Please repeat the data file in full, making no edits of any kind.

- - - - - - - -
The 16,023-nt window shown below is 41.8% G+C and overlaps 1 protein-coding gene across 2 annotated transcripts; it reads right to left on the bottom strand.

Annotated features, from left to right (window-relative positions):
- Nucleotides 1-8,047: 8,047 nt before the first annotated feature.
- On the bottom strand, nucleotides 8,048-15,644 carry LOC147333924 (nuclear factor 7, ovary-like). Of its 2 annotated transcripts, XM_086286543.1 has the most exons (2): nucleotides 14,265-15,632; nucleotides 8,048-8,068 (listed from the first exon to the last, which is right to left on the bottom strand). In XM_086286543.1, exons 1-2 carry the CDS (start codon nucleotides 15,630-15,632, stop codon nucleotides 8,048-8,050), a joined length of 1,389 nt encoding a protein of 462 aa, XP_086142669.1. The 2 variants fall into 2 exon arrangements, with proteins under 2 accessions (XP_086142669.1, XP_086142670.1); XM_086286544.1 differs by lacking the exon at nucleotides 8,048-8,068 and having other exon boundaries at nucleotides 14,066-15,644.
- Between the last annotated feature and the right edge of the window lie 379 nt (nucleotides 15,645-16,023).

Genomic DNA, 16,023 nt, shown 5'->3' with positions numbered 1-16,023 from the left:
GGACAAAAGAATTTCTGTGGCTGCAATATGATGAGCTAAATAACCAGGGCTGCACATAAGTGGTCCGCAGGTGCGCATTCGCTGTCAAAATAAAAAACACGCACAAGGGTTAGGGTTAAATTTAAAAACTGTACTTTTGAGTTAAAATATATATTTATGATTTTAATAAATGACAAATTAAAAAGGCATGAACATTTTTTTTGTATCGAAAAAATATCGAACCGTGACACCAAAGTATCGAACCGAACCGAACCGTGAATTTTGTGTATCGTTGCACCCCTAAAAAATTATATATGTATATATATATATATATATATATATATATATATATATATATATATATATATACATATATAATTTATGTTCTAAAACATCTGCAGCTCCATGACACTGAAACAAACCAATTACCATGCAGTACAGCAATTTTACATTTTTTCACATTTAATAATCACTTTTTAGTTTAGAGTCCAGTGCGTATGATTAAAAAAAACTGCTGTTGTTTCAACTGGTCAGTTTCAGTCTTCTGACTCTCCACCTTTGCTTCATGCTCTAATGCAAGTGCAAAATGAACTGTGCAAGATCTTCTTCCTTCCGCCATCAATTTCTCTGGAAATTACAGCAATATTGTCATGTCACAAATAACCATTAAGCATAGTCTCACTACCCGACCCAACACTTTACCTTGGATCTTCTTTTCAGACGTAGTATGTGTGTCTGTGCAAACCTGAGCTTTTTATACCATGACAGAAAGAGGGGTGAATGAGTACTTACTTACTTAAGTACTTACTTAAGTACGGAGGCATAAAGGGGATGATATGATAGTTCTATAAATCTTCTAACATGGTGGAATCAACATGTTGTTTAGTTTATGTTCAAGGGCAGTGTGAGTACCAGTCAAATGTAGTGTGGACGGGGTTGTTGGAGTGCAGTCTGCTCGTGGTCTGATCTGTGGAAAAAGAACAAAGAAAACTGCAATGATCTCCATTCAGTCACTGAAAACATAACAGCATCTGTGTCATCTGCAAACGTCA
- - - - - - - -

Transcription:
The 16,023-nt window shown below is 41.8% G+C and overlaps 1 protein-coding gene across 2 annotated transcripts; it reads right to left on the bottom strand.

Annotated features, from left to right (window-relative positions):
- Nucleotides 1-8,047: 8,047 nt before the first annotated feature.
- On the bottom strand, nucleotides 8,048-15,644 carry LOC147333924 (nuclear factor 7, ovary-like). Of its 2 annotated transcripts, XM_086286543.1 has the most exons (2): nucleotides 14,265-15,632; nucleotides 8,048-8,068 (listed from the first exon to the last, which is right to left on the bottom strand). In XM_086286543.1, exons 1-2 carry the CDS (start codon nucleotides 15,630-15,632, stop codon nucleotides 8,048-8,050), a joined length of 1,389 nt encoding a protein of 462 aa, XP_086142669.1. The 2 variants fall into 2 exon arrangements, with proteins under 2 accessions (XP_086142669.1, XP_086142670.1); XM_086286544.1 differs by lacking the exon at nucleotides 8,048-8,068 and having other exon boundaries at nucleotides 14,066-15,644.
- Between the last annotated feature and the right edge of the window lie 379 nt (nucleotides 15,645-16,023).

Genomic DNA, 16,023 nt, shown 5'->3' with positions numbered 1-16,023 from the left:
GGACAAAAGAATTTCTGTGGCTGCAATATGATGAGCTAAATAACCAGGGCTGCACATAAGTGGTCCGCAGGTGCGCATTCGCTGTCAAAATAAAAAACACGCACAAGGGTTAGGGTTAAATTTAAAAACTGTACTTTTGAGTTAAAATATATATTTATGATTTTAATAAATGACAAATTAAAAAGGCATGAACATTTTTTTTGTATCGAAAAAATATCGAACCGTGACACCAAAGTATCGAACCGAACCGAACCGTGAATTTTGTGTATCGTTGCACCCCTAAAAAATTATATATGTATATATATATATATATATATATATATATATATATATATATATATATATATACATATATAATTTATGTTCTAAAACATCTGCAGCTCCATGACACTGAAACAAACCAATTACCATGCAGTACAGCAATTTTACATTTTTTCACATTTAATAATCACTTTTTAGTTTAGAGTCCAGTGCGTATGATTAAAAAAAACTGCTGTTGTTTCAACTGGTCAGTTTCAGTCTTCTGACTCTCCACCTTTGCTTCATGCTCTAATGCAAGTGCAAAATGAACTGTGCAAGATCTTCTTCCTTCCGCCATCAATTTCTCTGGAAATTACAGCAATATTGTCATGTCACAAATAACCATTAAGCATAGTCTCACTACCCGACCCAACACTTTACCTTGGATCTTCTTTTCAGACGTAGTATGTGTGTCTGTGCAAACCTGAGCTTTTTATACCATGACAGAAAGAGGGGTGAATGAGTACTTACTTACTTAAGTACTTACTTAAGTACGGAGGCATAAAGGGGATGATATGATAGTTCTATAAATCTTCTAACATGGTGGAATCAACATGTTGTTTAGTTTATGTTCAAGGGCAGTGTGAGTACCAGTCAAATGTAGTGTGGACGGGGTTGTTGGAGTGCAGTCTGCTCGTGGTCTGATCTGTGGAAAAAGAACAAAGAAAACTGCAATGATCTCCATTCAGTCACTGAAAACATAACAGCATCTGTGTCATCTGCAAACGTCA